Afghanistan: Successful election raises morale
Defying Taliban threats and heavy rain, millions of Afghans lined up at thousands of polling places across the country.
Afghans have proved their “great love for democracy, peace, and freedom,” said the Hewad (Afghanistan) in an editorial. Defying Taliban threats and heavy rain, millions of Afghans lined up at thousands of polling places across the country last week to choose a successor to two-term President Hamid Karzai. An estimated 7 million of the 12 million eligible voters turned out—2.5 million more than in the 2009 election. One third of these “happy and enthusiastic” voters were women. By exercising our right at the ballot box, we have hurled “a strong blow at the face of the enemies of peace.” Despite all their pre-election posturing, the Taliban were unable to scare voters from the polls, thanks largely to the brave work of Afghan troops and police.
There was, sadly, some violence, said the Mandegar (Afghanistan). At least 20 people, mainly Afghan security forces, were killed in 140 attacks nationwide. But the death toll was minuscule compared with the millions who participated in the vote, including “women in villages and even in rural and deprived areas.” The astonishing turnout “demonstrated that the people’s mind-set has experienced a considerable change” since the U.S. toppled the brutal Taliban regime in 2001. “Today the people want to shape their destiny.”
Violence wasn’t the only worry, said the Daily Afghanistan (Afghanistan). The people’s other main concern was fraud, and that’s an ongoing issue. Many polling stations ran out of ballot papers, and thousands of voters may have been turned away. Other votes didn’t make it to Kabul to be tallied: A van loaded with ballot boxes hit a roadside bomb in northern Afghanistan and blew up. Based on the votes that have been counted so far, it looks as if Karzai’s preferred candidate, Zalmai Rassoul, is trailing as a distant third. The top two contenders, headed for a runoff, are former World Bank economist Ashraf Ghani and Abdullah Abdullah, a onetime foreign minister who lost in a disputed runoff with Karzai in 2009. Memories of the 2009 election, marred by allegations of massive ballot stuffing, still smart, and the vote count this time will have to be “carefully monitored.”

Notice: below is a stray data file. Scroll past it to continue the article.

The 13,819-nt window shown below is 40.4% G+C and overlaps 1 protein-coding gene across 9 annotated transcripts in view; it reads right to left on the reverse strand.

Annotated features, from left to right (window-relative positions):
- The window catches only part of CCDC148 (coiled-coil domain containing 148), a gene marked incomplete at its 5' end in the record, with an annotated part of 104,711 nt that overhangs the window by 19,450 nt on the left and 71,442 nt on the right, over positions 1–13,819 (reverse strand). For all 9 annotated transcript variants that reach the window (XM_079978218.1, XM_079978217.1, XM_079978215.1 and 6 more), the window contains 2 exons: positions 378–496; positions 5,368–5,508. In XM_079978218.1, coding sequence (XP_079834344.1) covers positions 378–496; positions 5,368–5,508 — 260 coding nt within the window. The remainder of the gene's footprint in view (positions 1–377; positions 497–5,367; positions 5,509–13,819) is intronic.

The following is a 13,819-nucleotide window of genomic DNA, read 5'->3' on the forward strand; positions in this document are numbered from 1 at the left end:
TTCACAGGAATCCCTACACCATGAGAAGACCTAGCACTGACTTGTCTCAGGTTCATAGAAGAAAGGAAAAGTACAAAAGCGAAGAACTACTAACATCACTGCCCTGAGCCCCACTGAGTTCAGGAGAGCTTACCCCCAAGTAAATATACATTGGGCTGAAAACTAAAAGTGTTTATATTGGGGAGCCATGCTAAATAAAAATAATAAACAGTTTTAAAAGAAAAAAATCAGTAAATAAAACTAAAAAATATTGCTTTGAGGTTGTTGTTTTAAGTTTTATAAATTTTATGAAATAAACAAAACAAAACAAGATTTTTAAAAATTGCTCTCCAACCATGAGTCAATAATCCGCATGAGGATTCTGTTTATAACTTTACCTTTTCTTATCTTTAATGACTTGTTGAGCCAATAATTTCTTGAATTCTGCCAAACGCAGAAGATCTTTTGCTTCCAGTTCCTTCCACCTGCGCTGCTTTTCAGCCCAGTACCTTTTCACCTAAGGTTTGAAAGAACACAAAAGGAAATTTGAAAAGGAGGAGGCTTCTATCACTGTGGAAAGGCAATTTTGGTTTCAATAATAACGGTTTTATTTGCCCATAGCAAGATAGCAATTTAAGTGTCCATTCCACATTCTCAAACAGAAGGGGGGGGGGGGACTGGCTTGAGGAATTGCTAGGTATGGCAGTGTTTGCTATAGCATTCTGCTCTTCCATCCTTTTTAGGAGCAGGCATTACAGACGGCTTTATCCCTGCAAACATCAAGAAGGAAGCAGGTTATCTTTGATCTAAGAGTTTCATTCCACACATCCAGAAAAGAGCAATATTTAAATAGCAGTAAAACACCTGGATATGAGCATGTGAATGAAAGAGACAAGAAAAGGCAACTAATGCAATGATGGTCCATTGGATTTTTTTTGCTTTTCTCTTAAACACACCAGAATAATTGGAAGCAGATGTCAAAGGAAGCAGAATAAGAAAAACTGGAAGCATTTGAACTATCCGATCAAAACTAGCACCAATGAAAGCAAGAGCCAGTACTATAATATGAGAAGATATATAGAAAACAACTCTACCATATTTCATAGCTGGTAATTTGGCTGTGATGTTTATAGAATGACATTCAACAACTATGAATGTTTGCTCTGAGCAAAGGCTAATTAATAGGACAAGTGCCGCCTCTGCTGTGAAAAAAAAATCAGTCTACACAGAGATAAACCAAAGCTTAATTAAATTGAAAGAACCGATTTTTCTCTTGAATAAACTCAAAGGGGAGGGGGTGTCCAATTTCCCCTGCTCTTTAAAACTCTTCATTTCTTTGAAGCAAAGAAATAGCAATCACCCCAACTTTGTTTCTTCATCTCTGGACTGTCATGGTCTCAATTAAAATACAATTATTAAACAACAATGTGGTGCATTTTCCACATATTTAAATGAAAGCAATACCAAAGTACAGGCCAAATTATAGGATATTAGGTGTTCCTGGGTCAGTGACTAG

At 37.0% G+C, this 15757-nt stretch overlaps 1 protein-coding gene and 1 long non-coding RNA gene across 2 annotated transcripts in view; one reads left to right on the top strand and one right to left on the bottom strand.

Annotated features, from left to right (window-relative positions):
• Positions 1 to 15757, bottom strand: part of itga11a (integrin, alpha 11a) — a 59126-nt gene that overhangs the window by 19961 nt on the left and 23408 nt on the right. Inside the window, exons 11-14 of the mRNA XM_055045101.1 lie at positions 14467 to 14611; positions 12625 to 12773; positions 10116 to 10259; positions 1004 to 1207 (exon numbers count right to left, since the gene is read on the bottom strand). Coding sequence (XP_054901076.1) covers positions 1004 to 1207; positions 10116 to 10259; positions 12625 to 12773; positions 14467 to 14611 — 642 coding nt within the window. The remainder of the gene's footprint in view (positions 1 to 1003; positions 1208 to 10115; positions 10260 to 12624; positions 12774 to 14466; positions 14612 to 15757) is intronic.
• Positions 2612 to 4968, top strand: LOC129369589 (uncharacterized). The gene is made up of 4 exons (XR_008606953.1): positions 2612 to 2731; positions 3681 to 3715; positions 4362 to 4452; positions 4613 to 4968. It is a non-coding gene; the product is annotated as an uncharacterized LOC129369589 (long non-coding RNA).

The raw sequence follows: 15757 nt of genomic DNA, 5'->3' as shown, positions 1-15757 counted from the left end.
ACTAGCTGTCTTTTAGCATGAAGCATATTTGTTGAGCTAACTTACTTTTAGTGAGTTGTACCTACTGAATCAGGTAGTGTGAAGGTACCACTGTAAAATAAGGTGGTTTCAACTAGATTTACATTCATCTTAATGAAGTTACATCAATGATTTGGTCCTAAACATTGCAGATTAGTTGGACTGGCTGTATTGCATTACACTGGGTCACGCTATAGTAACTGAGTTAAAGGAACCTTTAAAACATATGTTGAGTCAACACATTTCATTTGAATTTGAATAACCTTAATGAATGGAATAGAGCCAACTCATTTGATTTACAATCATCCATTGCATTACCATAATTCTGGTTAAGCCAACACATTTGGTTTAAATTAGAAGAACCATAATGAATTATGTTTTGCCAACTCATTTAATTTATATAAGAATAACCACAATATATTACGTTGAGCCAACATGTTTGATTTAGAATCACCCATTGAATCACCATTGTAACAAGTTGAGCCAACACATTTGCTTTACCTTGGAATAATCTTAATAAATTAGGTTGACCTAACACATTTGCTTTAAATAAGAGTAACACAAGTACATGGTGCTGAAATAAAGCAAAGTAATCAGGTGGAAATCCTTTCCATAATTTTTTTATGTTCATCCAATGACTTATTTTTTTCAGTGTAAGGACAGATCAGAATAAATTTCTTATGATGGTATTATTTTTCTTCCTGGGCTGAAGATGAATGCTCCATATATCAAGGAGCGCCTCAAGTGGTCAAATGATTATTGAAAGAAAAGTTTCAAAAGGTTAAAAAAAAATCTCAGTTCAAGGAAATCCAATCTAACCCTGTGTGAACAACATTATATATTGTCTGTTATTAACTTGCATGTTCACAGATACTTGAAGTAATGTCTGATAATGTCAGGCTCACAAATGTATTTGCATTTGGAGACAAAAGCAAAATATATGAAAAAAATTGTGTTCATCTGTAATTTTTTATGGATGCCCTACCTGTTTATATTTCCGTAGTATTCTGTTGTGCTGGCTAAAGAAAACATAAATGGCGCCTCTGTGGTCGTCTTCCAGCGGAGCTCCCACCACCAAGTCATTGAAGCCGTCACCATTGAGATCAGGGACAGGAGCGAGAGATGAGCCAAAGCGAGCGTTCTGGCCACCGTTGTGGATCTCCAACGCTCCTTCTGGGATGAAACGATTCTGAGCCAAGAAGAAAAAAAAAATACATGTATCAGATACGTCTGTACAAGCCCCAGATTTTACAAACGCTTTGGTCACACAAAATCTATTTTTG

Whoever the next president is, he’ll face daunting security challenges, said Iqbal Khan in The Frontier Post (Pakistan). Half of Afghanistan’s army is addicted to drugs, and dozens of intelligence officials have been fired for their heroin habits. Worse, nearly 95 percent of military and police recruits are illiterate. Only with proper training and discipline can Afghan troops hope to stand against a resurgent Taliban. In the past, Afghan leaders have blamed security troubles on Pakistan. “Hopefully, the new Afghan leadership will look inward to resolve the grave issues rather than finding external bogeys to divert attention from its own inadequacies.”